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"My name is Bob Lee Swagger. I did not kill the president."

Okey dokey. That resonates these days. And who is Bob Lee Swagger? Well, we are informed by knowledgeable persons that he's "the deadliest sniper ever known." Also, when he was serving in Afghanistan, he held off 200 Taliban for 36 hours, on his own.

Shooter (Bravo, 10 p.m.) features Swagger (Ryan Phillippe) as its central character. It's an action/adventure/conspiracy drama that is, in truth, not so much about Swagger as it is emphatically – and fatally – about guns.

It's fast-paced and propulsive, but not exactly original. What makes it interesting is not the turning-and-twisting narrative, but the context. You know what I mean – guns, the U.S.A., guns and more guns.

The series (derived from the 2007 film about an ex-Marine sniper, starring Mark Wahlberg) was scheduled to premiere early this past summer. Then it was pushed back to late July after the shootings in Dallas and then, after the tragic shootings in Baton Rouge, it was delayed again. After establishing some sensitivity to the timing, what was the cable channel USA Network to do? Well, it just kept pushing it back and back.

And now it's here. Post-election, note you. The gist of the drama is this: Our man Swagger is a coolly efficient sniper, but a quiet family man, not anything like his surname suggests. Asked by his former commanding officer (Omar Epps) to help deal with a known, planned assassination attempt on the president, Swagger does his duty. But things go awry. Hence: "My name is Bob Lee Swagger. I did not kill the president."

What follows is a familiar stew of nervy twists for the guy on the run who must prove his innocence and dismantle the dastardly lot of which he has been made a part. Familiar ground, from 24 to Homeland.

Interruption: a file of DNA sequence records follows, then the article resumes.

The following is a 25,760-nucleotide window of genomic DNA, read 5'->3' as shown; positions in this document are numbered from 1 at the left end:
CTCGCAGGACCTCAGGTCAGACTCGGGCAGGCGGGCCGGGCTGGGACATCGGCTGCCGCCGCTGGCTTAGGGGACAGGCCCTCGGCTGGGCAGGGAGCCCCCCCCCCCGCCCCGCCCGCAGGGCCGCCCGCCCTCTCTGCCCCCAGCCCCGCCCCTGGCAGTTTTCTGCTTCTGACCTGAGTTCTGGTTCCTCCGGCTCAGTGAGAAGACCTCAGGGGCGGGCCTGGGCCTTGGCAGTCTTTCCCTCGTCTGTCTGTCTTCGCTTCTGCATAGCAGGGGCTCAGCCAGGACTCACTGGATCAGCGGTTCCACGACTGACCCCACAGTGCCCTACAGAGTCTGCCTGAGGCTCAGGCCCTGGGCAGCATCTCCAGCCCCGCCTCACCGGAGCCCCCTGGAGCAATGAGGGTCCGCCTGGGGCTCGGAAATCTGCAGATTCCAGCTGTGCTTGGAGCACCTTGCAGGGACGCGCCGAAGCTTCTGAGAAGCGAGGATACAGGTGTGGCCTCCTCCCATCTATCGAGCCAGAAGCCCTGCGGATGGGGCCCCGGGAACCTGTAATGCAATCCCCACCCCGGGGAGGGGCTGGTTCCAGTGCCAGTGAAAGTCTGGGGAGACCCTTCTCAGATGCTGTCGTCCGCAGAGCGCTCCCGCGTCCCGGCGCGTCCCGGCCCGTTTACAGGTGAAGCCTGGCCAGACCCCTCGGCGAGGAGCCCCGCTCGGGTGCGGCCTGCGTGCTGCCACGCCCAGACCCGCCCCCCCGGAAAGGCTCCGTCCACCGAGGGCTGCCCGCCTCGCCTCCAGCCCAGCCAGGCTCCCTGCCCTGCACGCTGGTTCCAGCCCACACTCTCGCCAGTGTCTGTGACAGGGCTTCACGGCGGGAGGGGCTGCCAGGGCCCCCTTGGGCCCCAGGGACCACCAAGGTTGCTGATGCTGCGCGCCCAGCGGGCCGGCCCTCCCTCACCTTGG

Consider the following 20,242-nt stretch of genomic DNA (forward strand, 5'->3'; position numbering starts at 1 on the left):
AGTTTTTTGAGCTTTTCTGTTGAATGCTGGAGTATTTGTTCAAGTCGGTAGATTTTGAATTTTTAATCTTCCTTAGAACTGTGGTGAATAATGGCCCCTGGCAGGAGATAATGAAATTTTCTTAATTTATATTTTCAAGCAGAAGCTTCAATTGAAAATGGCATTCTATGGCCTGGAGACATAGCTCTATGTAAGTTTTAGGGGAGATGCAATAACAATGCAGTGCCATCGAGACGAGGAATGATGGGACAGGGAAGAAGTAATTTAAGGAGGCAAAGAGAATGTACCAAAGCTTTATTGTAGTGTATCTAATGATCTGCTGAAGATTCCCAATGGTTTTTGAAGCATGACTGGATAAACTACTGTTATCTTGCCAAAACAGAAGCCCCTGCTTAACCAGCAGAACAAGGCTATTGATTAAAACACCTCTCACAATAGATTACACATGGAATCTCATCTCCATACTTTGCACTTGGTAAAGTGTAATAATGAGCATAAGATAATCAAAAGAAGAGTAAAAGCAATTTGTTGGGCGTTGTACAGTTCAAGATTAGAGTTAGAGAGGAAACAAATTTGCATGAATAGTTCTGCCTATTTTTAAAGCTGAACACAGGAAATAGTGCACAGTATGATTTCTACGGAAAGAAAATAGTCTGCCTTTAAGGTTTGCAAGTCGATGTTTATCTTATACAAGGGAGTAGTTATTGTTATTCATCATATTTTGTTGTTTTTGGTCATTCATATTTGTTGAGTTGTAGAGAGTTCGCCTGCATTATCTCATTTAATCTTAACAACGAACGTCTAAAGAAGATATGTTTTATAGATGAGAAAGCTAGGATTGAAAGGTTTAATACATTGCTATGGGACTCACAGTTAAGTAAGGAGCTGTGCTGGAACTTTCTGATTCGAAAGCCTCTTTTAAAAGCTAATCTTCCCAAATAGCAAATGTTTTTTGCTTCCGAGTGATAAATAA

It's the small things that resonate though and make Shooter mind-boggling. Rarely has a series of any serious intent made such an impassioned fetish of guns. There is a reverence for the phallic rifle that is near religious in its intensity. You don't need to be a scholar of subtle symbolism to discern the highly charged eroticism of guns being discharged and spent cartridges spewing.

The series takes a very odd approach in all of this. Swagger is very good at his job as a sniper, but coolly distant from this one thing he does extremely well. It is suggested he understands the fetishizing of guns and is wary of it. He sees his rifle as a tool to do this one thing well.

At the same time, as the narrative veers this way and that, guns become the core focus of everything. One suspects that the material is trying to have it both ways – a cautionary tale about assassination as a reaction to radical leaders and, simultaneously, it indulges in a kind of lascivious gun porn. This strange, muddled series will be an aphrodisiac for some viewers.

That's the reason for paying any attention. It is subtly ideological, illustrating the erogenous power of the gun in the U.S. culture. If guns frighten you, Shooter will simply terrify you.

Also airing Tuesday

Black America Since MLK: And Still I Rise (PBS, 8 p.m.) probably has more relevance now that was realized when the four-hour, two-part doc was conceived. Henry Louis Gates Jr. takes us on a deeply personal journey through the last 50 years of African-American history from the hard-fought victories of the civil-rights movement up to today, and flashpoints like the Ferguson riots following the shooting of Michael Brown. A phrase used in it, "from Straight Outta Compton to the White House," carries a new meaning these days.